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Article: Cognitive demands of error processing associated with preparation and execution of a motor skill

TitleCognitive demands of error processing associated with preparation and execution of a motor skill
Authors
Issue Date2010
PublisherAcademic Press. The Journal's web site is located at http://www.elsevier.com/locate/concog
Citation
Consciousness And Cognition, 2010, v. 19 n. 4, p. 1058-1061 How to Cite?
AbstractMaxwell et al. [Maxwell, J. P., Masters, R. S. W., Kerr, E., & Weedon, E. (2001). The implicit benefit of learning without errors. The Quarterly Journal of Experimental Psychology, 54A, 1049-1068. The implicit benefit of learning without errors. The Quarterly Journal of Experimental Psychology, 54A, 1049-1068] suggested that, following unsuccessful movements, the learner forms hypotheses about the probable causes of the error and the required movement adjustments necessary for its elimination. Hypothesis testing is an explicit process that places demands on cognitive resources. Demands on cognitive resources can be identified by measuring probe reaction times (PRT) and movement times. Lengthened PRT and movement times reflects increased cognitive demands. Thus, PRT and movement times should be longer following errors, relative to successful, movements. This hypothesis was tested using a motor skill (golf putting). Furthermore, the association between error processing and the preparation and execution phases of movement was examined. The data confirmed that cognitive demand is greater for trials following an error, relative to trials without an error. This effect was apparent throughout learning and in both the preparatory and execution phases of the movement. Cognitive effort also appeared to be higher during movement preparation, relative to movement execution. © 2008.
Persistent Identifierhttp://hdl.handle.net/10722/176066
ISSN
2015 Impact Factor: 2.182
2015 SCImago Journal Rankings: 1.363
ISI Accession Number ID
References

 

DC FieldValueLanguage
dc.contributor.authorLam, WKen_US
dc.contributor.authorMasters, RSWen_US
dc.contributor.authorMaxwell, JPen_US
dc.date.accessioned2012-11-26T09:04:50Z-
dc.date.available2012-11-26T09:04:50Z-
dc.date.issued2010en_US
dc.identifier.citationConsciousness And Cognition, 2010, v. 19 n. 4, p. 1058-1061en_US
dc.identifier.issn1053-8100en_US
dc.identifier.urihttp://hdl.handle.net/10722/176066-
dc.description.abstractMaxwell et al. [Maxwell, J. P., Masters, R. S. W., Kerr, E., & Weedon, E. (2001). The implicit benefit of learning without errors. The Quarterly Journal of Experimental Psychology, 54A, 1049-1068. The implicit benefit of learning without errors. The Quarterly Journal of Experimental Psychology, 54A, 1049-1068] suggested that, following unsuccessful movements, the learner forms hypotheses about the probable causes of the error and the required movement adjustments necessary for its elimination. Hypothesis testing is an explicit process that places demands on cognitive resources. Demands on cognitive resources can be identified by measuring probe reaction times (PRT) and movement times. Lengthened PRT and movement times reflects increased cognitive demands. Thus, PRT and movement times should be longer following errors, relative to successful, movements. This hypothesis was tested using a motor skill (golf putting). Furthermore, the association between error processing and the preparation and execution phases of movement was examined. The data confirmed that cognitive demand is greater for trials following an error, relative to trials without an error. This effect was apparent throughout learning and in both the preparatory and execution phases of the movement. Cognitive effort also appeared to be higher during movement preparation, relative to movement execution. © 2008.en_US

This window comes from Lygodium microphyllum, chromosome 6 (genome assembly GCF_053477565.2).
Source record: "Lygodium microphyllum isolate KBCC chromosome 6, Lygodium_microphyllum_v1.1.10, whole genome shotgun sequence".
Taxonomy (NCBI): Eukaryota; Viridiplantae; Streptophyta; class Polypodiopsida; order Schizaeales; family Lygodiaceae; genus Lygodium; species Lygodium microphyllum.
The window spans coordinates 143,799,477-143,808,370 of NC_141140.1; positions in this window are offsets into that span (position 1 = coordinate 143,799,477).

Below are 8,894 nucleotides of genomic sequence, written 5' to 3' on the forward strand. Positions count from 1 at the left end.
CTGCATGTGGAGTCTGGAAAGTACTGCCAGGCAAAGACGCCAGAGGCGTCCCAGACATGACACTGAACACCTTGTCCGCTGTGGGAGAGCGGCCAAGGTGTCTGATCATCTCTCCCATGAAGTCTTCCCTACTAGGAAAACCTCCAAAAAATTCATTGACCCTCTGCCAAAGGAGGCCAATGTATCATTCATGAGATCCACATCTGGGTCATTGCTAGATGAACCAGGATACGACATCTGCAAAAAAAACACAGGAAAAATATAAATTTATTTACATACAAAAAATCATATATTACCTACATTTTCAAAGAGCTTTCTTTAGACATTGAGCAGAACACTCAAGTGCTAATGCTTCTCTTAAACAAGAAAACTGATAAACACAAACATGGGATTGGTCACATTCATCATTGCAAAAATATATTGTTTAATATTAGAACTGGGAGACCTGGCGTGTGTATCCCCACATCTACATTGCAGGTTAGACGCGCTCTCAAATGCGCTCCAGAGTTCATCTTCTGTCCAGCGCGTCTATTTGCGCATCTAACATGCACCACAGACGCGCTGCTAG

dc.languageengen_US
dc.publisherAcademic Press. The Journal's web site is located at http://www.elsevier.com/locate/concogen_US
dc.relation.ispartofConsciousness and Cognitionen_US
dc.subject.meshAdolescenten_US
dc.subject.meshAttentionen_US
dc.subject.meshCognitionen_US
dc.subject.meshDistance Perceptionen_US
dc.subject.meshFemaleen_US
dc.subject.meshHumansen_US
dc.subject.meshMaleen_US
dc.subject.meshMotor Skillsen_US
dc.subject.meshOrientationen_US
dc.subject.meshPsychomotor Performanceen_US
dc.subject.meshReaction Timeen_US
dc.subject.meshYoung Adulten_US
dc.titleCognitive demands of error processing associated with preparation and execution of a motor skillen_US
dc.typeArticleen_US
dc.identifier.emailMasters, RSW: mastersr@hku.hken_US
dc.identifier.authorityMasters, RSW=rp00935en_US
dc.description.naturelink_to_subscribed_fulltexten_US
dc.identifier.doi10.1016/j.concog.2008.11.005en_US
dc.identifier.pmid21074112-
dc.identifier.scopuseid_2-s2.0-78149483901en_US
dc.identifier.hkuros183319-
dc.relation.referenceshttp://www.scopus.com/mlt/select.url?eid=2-s2.0-78149483901&selection=ref&src=s&origin=recordpageen_US
dc.identifier.volume19en_US
dc.identifier.issue4en_US
dc.identifier.spage1058en_US
dc.identifier.epage1061en_US
dc.identifier.isiWOS:000284519800021-
dc.publisher.placeUnited Statesen_US
dc.identifier.scopusauthoridLam, WK=35237823600en_US
dc.identifier.scopusauthoridMasters, RSW=7102880488en_US
dc.identifier.scopusauthoridMaxwell, JP=7201610565en_US
dc.identifier.citeulike8339948-

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